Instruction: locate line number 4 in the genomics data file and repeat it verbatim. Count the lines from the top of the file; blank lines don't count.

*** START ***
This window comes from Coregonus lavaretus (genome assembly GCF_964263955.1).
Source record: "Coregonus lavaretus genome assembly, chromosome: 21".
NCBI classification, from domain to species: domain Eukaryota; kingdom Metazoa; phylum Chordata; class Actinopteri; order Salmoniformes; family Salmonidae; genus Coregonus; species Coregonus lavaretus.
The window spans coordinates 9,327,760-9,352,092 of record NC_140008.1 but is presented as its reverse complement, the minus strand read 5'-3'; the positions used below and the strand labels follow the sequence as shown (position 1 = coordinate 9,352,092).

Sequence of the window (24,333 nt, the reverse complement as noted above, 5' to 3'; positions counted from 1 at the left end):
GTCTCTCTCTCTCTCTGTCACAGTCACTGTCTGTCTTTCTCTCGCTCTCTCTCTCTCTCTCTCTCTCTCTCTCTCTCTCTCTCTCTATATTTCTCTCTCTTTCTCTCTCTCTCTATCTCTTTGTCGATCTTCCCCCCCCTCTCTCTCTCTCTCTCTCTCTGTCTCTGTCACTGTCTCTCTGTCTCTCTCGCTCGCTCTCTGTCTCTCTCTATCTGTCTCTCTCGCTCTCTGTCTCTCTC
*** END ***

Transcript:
The window spans coordinates 9,327,760-9,352,092 of record NC_140008.1 but is presented as its reverse complement, the minus strand read 5'-3'; the positions used below and the strand labels follow the sequence as shown (position 1 = coordinate 9,352,092).